* Suntech aims for U.S. market share of 20 pct
* Seeing good demand for its products across the globe
* Expects polysilicon prices to fall to as low as $35/kg (Adds comments on polysilicon prices, U.S. market, background on U.S. plant)
SAN FRANCISCO, Feb 8 (Reuters) - China's biggest solar panel maker, Suntech Power Holdings Co Ltd STP.N, aims to triple sales in the United States market and expand its dealer network this year, a Suntech executive told Reuters on Monday.
“Suntech has been more in a situation where there is more demand for our products than we had supply,” Suntech Chief Strategy Officer Steven Chan said in an interview. “If we had the ability to produce more panels, we could sell the panels.”
His comments come as the solar industry is hoping for a rebound this year after a difficult 2009 when prices for solar parts fell and the credit crisis choked off funding for new projects.
Investors fear that proposed subsidy cuts in Germany, the world’s largest solar market, could cast a pall over the market.
But Chan expects any panel price reductions in countries other than Germany to be “very, very tempered” because of increasing demand.
He is confident Suntech would be able to grow its share of the U.S. solar power market to 20 percent in 2010 from about 15 percent last year.
Suntech is expanding its capacity and announced last month that it has selected the city of Goodyear in the Phoenix, Arizona, area for the site of its first U.S. plant.
Chan said he expects Suntech to get a boost from a growing U.S. solar market, which some analysts say could double in size this year. He also expects business to continue improving as financing gets easier.
The company plans to add another 50 dealers this year in the United States to bring the total number of dealers to over 300.
The U.S. plant will begin production in September with an annual capacity of 30 megawatts with potential to expand to 120 megawatts.
Suntech is expecting a boost this year from a further fall in prices of polysilicon, the material that is used in majority of solar panels.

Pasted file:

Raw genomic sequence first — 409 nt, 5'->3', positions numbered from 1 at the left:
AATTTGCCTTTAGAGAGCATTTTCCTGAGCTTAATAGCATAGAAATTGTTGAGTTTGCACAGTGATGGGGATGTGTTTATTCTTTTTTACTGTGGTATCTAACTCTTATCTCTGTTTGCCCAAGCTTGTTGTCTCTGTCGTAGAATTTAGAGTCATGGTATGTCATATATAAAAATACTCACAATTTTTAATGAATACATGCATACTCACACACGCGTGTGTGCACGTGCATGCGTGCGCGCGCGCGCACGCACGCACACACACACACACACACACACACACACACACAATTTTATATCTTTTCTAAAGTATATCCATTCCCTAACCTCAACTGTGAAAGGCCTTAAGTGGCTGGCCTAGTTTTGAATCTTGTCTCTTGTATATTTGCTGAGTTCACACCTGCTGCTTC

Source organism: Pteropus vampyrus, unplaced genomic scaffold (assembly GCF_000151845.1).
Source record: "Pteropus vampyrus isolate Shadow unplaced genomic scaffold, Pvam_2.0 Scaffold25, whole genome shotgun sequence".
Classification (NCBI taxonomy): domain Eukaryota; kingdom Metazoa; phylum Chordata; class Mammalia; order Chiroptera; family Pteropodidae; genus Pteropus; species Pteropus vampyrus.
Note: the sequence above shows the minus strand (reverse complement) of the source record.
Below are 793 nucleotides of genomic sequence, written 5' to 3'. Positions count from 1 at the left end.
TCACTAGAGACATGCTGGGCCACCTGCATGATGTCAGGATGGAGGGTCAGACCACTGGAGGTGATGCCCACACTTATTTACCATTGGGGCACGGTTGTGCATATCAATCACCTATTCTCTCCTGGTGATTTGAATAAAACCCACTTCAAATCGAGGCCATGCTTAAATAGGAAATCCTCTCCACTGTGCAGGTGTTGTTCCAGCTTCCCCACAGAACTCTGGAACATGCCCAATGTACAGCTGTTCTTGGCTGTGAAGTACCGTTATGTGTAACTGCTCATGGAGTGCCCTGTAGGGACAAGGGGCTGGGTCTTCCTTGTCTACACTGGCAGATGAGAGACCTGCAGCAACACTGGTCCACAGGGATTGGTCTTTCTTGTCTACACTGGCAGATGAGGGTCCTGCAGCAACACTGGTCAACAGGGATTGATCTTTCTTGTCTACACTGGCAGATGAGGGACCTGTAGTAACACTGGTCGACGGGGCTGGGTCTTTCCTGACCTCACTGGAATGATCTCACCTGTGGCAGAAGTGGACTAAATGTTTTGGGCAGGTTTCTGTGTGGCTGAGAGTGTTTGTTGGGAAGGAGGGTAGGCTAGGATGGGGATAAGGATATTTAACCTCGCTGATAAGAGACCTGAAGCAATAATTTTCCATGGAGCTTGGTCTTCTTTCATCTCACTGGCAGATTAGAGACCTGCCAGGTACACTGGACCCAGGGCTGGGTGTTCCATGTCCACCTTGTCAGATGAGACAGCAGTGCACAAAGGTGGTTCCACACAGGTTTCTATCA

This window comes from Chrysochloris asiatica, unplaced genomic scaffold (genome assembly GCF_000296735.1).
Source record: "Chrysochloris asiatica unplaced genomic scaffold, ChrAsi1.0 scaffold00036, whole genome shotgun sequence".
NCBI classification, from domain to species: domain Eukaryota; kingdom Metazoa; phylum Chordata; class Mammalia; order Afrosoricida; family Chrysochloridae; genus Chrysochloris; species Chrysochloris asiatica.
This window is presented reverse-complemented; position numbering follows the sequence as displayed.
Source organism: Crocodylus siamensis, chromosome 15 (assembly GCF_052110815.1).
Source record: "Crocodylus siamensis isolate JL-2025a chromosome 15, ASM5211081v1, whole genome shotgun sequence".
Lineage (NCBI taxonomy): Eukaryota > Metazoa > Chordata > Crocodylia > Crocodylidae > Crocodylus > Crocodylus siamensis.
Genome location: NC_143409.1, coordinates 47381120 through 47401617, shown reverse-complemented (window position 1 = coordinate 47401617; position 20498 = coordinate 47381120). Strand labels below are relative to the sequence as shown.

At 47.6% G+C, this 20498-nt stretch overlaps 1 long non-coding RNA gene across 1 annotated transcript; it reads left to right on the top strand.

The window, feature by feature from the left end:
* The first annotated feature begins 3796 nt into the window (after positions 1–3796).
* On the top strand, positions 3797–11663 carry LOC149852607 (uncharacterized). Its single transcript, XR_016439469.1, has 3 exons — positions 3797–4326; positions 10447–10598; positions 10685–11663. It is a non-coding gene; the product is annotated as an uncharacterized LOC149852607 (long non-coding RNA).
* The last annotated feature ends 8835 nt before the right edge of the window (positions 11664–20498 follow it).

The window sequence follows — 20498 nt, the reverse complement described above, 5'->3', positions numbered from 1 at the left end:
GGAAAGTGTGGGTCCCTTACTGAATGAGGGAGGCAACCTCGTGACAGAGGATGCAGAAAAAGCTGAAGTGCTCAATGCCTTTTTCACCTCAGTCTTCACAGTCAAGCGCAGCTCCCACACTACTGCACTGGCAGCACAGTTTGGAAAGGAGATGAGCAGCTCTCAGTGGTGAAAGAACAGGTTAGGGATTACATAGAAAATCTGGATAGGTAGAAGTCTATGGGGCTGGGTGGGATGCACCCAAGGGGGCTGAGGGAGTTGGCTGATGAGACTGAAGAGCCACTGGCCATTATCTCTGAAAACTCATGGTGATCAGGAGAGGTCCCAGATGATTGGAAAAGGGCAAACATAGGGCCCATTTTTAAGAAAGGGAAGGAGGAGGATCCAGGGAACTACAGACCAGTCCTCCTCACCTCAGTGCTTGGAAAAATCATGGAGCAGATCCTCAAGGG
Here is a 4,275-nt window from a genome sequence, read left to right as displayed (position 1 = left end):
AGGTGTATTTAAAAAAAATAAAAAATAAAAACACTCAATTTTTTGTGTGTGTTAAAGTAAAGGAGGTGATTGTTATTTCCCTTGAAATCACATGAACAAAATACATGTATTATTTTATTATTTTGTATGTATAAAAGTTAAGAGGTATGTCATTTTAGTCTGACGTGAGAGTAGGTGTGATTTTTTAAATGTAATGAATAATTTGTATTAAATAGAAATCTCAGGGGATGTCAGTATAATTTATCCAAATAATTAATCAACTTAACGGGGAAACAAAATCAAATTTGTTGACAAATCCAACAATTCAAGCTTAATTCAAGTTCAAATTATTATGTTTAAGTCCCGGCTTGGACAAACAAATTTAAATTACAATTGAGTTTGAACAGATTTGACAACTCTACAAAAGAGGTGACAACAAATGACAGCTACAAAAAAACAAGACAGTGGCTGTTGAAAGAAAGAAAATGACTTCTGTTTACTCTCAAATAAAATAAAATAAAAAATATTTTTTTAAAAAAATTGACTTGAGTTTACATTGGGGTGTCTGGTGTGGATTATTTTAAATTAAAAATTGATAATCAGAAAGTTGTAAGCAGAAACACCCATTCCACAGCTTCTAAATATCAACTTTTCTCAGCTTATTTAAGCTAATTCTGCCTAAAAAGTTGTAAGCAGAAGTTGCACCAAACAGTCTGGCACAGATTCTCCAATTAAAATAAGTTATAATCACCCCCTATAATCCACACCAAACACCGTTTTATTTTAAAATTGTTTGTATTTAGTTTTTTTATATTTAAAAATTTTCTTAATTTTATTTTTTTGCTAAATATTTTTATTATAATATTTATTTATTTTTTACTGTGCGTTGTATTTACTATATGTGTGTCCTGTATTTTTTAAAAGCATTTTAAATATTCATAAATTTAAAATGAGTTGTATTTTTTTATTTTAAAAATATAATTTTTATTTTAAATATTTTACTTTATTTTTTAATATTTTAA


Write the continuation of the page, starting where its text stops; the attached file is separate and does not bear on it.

Chan expects polysilicon prices to fall to a range of $35-$40 per kilogram from the current price of about $55 per kilogram.
“We actually have seen a lot of new entrants who are starting to ship decent quality polysilicon in progressively higher volumes,” he said.
Over all, Suntech has said it expects to increase global shipments at least 75 percent this year compared with 2009, a year in which it expects to have shipped 650 megawatts worth of solar panels.
“That forecast still holds and I am very, very bullish that we can improve upon that,” Chan said.
Last week, Suntech’s managing director for business development in the United States Roger Efird had said the planned cuts to German solar power incentives may result in an industrywide price decline of solar panels.
But Efird also told an industry gathering in Washington DC that he expected the U.S. solar market to show strong growth this year, potentially doubling from an estimated 500 megawatts that were installed in 2009.
One megawatt is enough to power about 800 homes.
“The German feed-in tariff situation is very dynamic and fluid and so it’s a little bit premature for us to speculate what the prices would be,” Chan told Reuters on Monday. (Reporting by Poornima Gupta; editing by Andre Grenon and Tim Dobbyn)
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